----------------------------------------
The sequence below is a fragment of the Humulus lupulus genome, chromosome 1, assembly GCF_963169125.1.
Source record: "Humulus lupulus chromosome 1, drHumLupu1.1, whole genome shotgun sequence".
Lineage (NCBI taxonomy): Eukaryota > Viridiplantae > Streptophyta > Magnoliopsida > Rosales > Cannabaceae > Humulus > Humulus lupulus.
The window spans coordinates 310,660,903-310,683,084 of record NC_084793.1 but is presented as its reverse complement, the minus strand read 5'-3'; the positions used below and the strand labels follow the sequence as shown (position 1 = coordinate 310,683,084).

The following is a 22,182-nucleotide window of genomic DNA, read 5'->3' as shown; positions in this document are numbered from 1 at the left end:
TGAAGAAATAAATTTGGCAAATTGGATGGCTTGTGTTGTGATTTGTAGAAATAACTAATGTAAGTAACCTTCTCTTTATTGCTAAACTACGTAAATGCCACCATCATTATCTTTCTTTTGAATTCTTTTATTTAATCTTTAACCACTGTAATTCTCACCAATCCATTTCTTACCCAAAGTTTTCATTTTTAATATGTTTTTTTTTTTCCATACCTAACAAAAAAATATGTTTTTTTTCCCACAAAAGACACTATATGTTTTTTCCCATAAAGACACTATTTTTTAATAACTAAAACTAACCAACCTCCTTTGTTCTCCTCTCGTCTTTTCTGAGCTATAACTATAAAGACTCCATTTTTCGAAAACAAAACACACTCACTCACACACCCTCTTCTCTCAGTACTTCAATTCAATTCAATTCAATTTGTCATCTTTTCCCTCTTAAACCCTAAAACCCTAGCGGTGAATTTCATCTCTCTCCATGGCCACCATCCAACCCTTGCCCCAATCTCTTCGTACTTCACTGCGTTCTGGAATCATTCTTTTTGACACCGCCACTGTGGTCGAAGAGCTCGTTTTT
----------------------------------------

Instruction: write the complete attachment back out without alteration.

The sequence below is a fragment of the Humulus lupulus genome, chromosome 1, assembly GCF_963169125.1.
Source record: "Humulus lupulus chromosome 1, drHumLupu1.1, whole genome shotgun sequence".
Lineage (NCBI taxonomy): Eukaryota > Viridiplantae > Streptophyta > Magnoliopsida > Rosales > Cannabaceae > Humulus > Humulus lupulus.
The window spans coordinates 310,660,903-310,683,084 of record NC_084793.1 but is presented as its reverse complement, the minus strand read 5'-3'; the positions used below and the strand labels follow the sequence as shown (position 1 = coordinate 310,683,084).

The following is a 22,182-nucleotide window of genomic DNA, read 5'->3' as shown; positions in this document are numbered from 1 at the left end:
TGAAGAAATAAATTTGGCAAATTGGATGGCTTGTGTTGTGATTTGTAGAAATAACTAATGTAAGTAACCTTCTCTTTATTGCTAAACTACGTAAATGCCACCATCATTATCTTTCTTTTGAATTCTTTTATTTAATCTTTAACCACTGTAATTCTCACCAATCCATTTCTTACCCAAAGTTTTCATTTTTAATATGTTTTTTTTTTTCCATACCTAACAAAAAAATATGTTTTTTTTCCCACAAAAGACACTATATGTTTTTTCCCATAAAGACACTATTTTTTAATAACTAAAACTAACCAACCTCCTTTGTTCTCCTCTCGTCTTTTCTGAGCTATAACTATAAAGACTCCATTTTTCGAAAACAAAACACACTCACTCACACACCCTCTTCTCTCAGTACTTCAATTCAATTCAATTCAATTTGTCATCTTTTCCCTCTTAAACCCTAAAACCCTAGCGGTGAATTTCATCTCTCTCCATGGCCACCATCCAACCCTTGCCCCAATCTCTTCGTACTTCACTGCGTTCTGGAATCATTCTTTTTGACACCGCCACTGTGGTCGAAGAGCTCGTTTTT